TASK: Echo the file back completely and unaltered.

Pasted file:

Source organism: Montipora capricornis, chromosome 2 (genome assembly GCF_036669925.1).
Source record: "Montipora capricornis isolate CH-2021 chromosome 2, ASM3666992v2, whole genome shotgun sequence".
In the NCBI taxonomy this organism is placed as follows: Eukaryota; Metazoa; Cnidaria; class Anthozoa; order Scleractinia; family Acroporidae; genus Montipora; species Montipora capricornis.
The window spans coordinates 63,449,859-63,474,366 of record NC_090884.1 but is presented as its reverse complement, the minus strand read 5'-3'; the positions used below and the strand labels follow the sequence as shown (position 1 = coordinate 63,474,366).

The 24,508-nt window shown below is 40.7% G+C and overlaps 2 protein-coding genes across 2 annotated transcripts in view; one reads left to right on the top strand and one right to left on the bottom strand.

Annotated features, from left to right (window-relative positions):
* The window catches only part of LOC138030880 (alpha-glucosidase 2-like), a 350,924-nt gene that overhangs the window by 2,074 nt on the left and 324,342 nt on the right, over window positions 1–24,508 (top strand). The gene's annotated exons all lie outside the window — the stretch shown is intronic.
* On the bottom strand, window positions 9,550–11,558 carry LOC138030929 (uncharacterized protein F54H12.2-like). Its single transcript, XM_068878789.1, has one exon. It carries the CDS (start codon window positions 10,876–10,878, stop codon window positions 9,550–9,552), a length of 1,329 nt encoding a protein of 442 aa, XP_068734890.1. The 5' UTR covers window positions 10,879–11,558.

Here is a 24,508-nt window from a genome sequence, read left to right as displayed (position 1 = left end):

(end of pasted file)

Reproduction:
Source organism: Montipora capricornis, chromosome 2 (genome assembly GCF_036669925.1).
Source record: "Montipora capricornis isolate CH-2021 chromosome 2, ASM3666992v2, whole genome shotgun sequence".
In the NCBI taxonomy this organism is placed as follows: Eukaryota; Metazoa; Cnidaria; class Anthozoa; order Scleractinia; family Acroporidae; genus Montipora; species Montipora capricornis.
The window spans coordinates 63,449,859-63,474,366 of record NC_090884.1 but is presented as its reverse complement, the minus strand read 5'-3'; the positions used below and the strand labels follow the sequence as shown (position 1 = coordinate 63,474,366).

The 24,508-nt window shown below is 40.7% G+C and overlaps 2 protein-coding genes across 2 annotated transcripts in view; one reads left to right on the top strand and one right to left on the bottom strand.

Annotated features, from left to right (window-relative positions):
* The window catches only part of LOC138030880 (alpha-glucosidase 2-like), a 350,924-nt gene that overhangs the window by 2,074 nt on the left and 324,342 nt on the right, over window positions 1–24,508 (top strand). The gene's annotated exons all lie outside the window — the stretch shown is intronic.
* On the bottom strand, window positions 9,550–11,558 carry LOC138030929 (uncharacterized protein F54H12.2-like). Its single transcript, XM_068878789.1, has one exon. It carries the CDS (start codon window positions 10,876–10,878, stop codon window positions 9,550–9,552), a length of 1,329 nt encoding a protein of 442 aa, XP_068734890.1. The 5' UTR covers window positions 10,879–11,558.

Here is a 24,508-nt window from a genome sequence, read left to right as displayed (position 1 = left end):